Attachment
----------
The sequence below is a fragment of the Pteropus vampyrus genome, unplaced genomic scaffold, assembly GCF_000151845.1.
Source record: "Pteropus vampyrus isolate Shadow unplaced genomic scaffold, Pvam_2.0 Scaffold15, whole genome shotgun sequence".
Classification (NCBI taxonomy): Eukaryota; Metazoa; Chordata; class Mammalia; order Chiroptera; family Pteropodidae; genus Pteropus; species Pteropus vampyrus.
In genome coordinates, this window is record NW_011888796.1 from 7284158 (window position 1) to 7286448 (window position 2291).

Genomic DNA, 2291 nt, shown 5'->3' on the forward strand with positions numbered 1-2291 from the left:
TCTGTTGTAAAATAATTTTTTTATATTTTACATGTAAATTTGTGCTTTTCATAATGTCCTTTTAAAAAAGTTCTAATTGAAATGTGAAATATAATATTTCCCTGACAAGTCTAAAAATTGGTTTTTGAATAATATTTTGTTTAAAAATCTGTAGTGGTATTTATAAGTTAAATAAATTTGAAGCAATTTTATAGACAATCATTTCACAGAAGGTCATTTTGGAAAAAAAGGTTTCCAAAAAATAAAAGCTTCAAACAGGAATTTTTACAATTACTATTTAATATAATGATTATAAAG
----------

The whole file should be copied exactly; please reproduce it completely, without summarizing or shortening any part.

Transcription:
The sequence below is a fragment of the Pteropus vampyrus genome, unplaced genomic scaffold, assembly GCF_000151845.1.
Source record: "Pteropus vampyrus isolate Shadow unplaced genomic scaffold, Pvam_2.0 Scaffold15, whole genome shotgun sequence".
Classification (NCBI taxonomy): Eukaryota; Metazoa; Chordata; class Mammalia; order Chiroptera; family Pteropodidae; genus Pteropus; species Pteropus vampyrus.
In genome coordinates, this window is record NW_011888796.1 from 7284158 (window position 1) to 7286448 (window position 2291).

Genomic DNA, 2291 nt, shown 5'->3' on the forward strand with positions numbered 1-2291 from the left:
TCTGTTGTAAAATAATTTTTTTATATTTTACATGTAAATTTGTGCTTTTCATAATGTCCTTTTAAAAAAGTTCTAATTGAAATGTGAAATATAATATTTCCCTGACAAGTCTAAAAATTGGTTTTTGAATAATATTTTGTTTAAAAATCTGTAGTGGTATTTATAAGTTAAATAAATTTGAAGCAATTTTATAGACAATCATTTCACAGAAGGTCATTTTGGAAAAAAAGGTTTCCAAAAAATAAAAGCTTCAAACAGGAATTTTTACAATTACTATTTAATATAATGATTATAAAG